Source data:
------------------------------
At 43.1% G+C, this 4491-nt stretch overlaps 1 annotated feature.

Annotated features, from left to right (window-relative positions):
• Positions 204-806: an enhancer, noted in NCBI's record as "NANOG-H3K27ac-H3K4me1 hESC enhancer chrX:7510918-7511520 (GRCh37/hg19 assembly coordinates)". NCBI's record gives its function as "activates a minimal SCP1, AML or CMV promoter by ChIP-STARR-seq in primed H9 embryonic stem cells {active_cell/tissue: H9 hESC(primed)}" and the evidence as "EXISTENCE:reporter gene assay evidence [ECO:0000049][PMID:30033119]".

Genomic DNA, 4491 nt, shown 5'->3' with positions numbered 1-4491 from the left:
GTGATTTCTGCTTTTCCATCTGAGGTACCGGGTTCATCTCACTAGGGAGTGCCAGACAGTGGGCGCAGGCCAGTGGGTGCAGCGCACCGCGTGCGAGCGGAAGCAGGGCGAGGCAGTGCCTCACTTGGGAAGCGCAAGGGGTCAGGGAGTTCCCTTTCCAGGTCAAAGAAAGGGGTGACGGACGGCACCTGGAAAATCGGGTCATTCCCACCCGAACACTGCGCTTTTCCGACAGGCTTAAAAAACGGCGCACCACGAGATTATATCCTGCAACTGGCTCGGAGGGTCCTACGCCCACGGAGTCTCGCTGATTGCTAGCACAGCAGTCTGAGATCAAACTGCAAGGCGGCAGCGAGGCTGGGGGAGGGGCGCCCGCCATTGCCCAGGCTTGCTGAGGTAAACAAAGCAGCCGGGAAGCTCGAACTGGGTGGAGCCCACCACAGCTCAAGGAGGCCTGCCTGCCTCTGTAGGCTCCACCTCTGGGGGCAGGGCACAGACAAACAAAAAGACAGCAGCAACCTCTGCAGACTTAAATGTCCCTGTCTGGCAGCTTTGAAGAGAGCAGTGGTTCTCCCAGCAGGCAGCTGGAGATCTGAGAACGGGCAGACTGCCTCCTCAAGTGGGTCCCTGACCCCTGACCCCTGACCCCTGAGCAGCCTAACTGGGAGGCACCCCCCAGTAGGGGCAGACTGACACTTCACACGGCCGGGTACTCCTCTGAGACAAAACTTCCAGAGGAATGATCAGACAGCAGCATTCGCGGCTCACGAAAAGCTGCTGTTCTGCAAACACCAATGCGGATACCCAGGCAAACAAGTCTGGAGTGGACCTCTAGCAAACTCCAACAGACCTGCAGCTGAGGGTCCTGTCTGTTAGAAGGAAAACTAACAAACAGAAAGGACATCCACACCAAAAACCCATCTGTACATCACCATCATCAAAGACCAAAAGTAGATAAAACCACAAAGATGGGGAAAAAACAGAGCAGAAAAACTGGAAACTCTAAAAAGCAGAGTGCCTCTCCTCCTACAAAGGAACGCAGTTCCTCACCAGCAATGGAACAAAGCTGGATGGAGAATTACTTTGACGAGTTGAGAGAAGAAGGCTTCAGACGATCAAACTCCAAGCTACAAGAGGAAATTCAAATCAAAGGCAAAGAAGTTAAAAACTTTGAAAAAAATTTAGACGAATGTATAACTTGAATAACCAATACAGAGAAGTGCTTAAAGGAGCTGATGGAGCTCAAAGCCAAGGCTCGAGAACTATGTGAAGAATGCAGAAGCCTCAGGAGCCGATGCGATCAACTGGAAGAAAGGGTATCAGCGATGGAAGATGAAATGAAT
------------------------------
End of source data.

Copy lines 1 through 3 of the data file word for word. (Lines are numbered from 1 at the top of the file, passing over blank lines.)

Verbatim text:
At 43.1% G+C, this 4491-nt stretch overlaps 1 annotated feature.

Annotated features, from left to right (window-relative positions):
• Positions 204-806: an enhancer, noted in NCBI's record as "NANOG-H3K27ac-H3K4me1 hESC enhancer chrX:7510918-7511520 (GRCh37/hg19 assembly coordinates)". NCBI's record gives its function as "activates a minimal SCP1, AML or CMV promoter by ChIP-STARR-seq in primed H9 embryonic stem cells {active_cell/tissue: H9 hESC(primed)}" and the evidence as "EXISTENCE:reporter gene assay evidence [ECO:0000049][PMID:30033119]".